The Trailway took me into the centre of Blandford Forum, and I did a quick circuit of the town looking for a lunch opportunity. Pubs and cafés were open but not all that tempting, and I ended up ducking into a pub out of desperation. Unfortunately, despite the heat which has become more of a fixture than a fleeting moment, they were only offering a roast lunch. So that would have to do.
I have no idea how unimaginative even some of the otherwise more switched on eateries can be when it comes to adapting to the weather. Sure, Britain’s weather can be fickle, but we do have relatively reliable forecasts, even if its not what you would ideally want. All I needed for lunch was a sizeable salad, but ended up with roast with all the trimmings. I knew that was not going to go well for the afternoon ahead, and sure enough, an hour later and I was suffering with ‘lunch legs’ – hams that just didn’t want to go around without complaining profusely.
And so as I got to about the 25 mile mark I started looking for a shortcut, and as I went through ‘Tarrant something’ after ‘Tarrant something’, there came a point where the road straight on was towards Chettle, and the planned route was uphill, and that really did settle it.
I think it was Tarrant Monkton where I took pictures of some real rural idyll houses, lovely thatched cottages (no, I’m not getting a longing, just appreciating), and the village, for what it was worth, was out in force sitting next to the ford and tucking into cream teas courtesy of some industrious people in the village hall. I decided that stopping at this point might be the end of me, and continued on.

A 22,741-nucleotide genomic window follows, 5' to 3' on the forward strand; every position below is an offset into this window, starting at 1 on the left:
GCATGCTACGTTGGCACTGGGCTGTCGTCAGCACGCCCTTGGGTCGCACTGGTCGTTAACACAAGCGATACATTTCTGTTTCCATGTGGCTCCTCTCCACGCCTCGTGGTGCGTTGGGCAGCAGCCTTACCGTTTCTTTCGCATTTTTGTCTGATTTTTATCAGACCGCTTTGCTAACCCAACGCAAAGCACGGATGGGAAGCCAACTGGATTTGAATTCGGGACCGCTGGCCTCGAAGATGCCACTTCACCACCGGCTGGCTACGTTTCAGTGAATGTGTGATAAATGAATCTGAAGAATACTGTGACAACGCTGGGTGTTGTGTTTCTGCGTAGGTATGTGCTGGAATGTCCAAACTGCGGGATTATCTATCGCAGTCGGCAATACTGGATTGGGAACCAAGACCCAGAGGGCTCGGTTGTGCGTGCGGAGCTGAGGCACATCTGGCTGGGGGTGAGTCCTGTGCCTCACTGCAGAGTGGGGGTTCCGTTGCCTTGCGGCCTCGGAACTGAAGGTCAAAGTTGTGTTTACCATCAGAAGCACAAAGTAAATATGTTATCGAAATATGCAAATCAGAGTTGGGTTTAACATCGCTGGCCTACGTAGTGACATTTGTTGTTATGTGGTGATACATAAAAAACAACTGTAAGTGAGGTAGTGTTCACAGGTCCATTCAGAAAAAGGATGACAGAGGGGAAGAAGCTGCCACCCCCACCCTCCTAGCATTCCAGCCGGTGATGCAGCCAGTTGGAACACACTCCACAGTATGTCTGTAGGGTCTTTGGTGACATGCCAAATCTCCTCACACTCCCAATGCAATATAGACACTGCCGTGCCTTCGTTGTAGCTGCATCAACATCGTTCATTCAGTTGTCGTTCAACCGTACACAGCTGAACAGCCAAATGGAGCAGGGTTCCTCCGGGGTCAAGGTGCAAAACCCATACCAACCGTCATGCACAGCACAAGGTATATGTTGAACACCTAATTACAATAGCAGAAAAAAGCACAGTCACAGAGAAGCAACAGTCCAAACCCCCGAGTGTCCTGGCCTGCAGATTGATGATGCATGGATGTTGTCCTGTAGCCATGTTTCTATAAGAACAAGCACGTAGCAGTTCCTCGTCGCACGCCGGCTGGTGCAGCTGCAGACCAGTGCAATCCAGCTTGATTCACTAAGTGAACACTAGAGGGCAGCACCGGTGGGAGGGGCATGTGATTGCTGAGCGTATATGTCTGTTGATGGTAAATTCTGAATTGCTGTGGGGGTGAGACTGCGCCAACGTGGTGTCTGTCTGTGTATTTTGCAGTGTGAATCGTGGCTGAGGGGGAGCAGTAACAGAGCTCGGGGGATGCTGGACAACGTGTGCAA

When I reached the A354, I realised that this shortcut was not ideal, leaving me with either a couple of miles of fast A-road, or a long detour via lanes. The only way to cover the mile or so directly to Chettle was to take a bridleway. This turned out to be fairly navigable, except for some rather long grass and baked ruts around the two-third mark, but then it delivered me nicely into the rear of the campsite and I was able to find some shade behind the van.
So, I guess the moral of the story is that Chettle is a nice place, the surrounding countryside is lovely, and craft fairs are a waste of time, at least as far as Mel is concerned, and I need to get on the bike more (I do keep saying that!).
With the craft fair over, it was time to head back towards Watchet so Mel could catch up on some work. We’ve booked in to the Home Farm Holiday Centre which has all the facilities, and is quite charming. It’s a little bit too far out of Watchet to be able to walk in, but there is always the bike, although there is quite a drag of a hill from Watchet to get here. One advantage is that it has its own access to the coast at St. Audries Bay, which is formed by a walled and cobbled track. There is even part of a man made sea wall defending the cliffs from erosion, and the possible remnants of groynes.
It all seems to suggest some significant trade through here at some point, and doing a little searching suggests that smuggling was once rife here, particularly around Watchet, and that maybe the effort of creating a road on which horse and cart could travel was worth the expense.
The geology along this part of the coast is also a constant source of wonder, and we’ve explored both east and west from the campsite. We event saw a small rock fall from the cliffs towards East Quantoxhead, but we were not in any danger. Walking along the beach into Watchet should be possible at low tide, maybe even at high tide at times. Must check the tide tables, as it wouldn’t be so pleasant walking back on the road.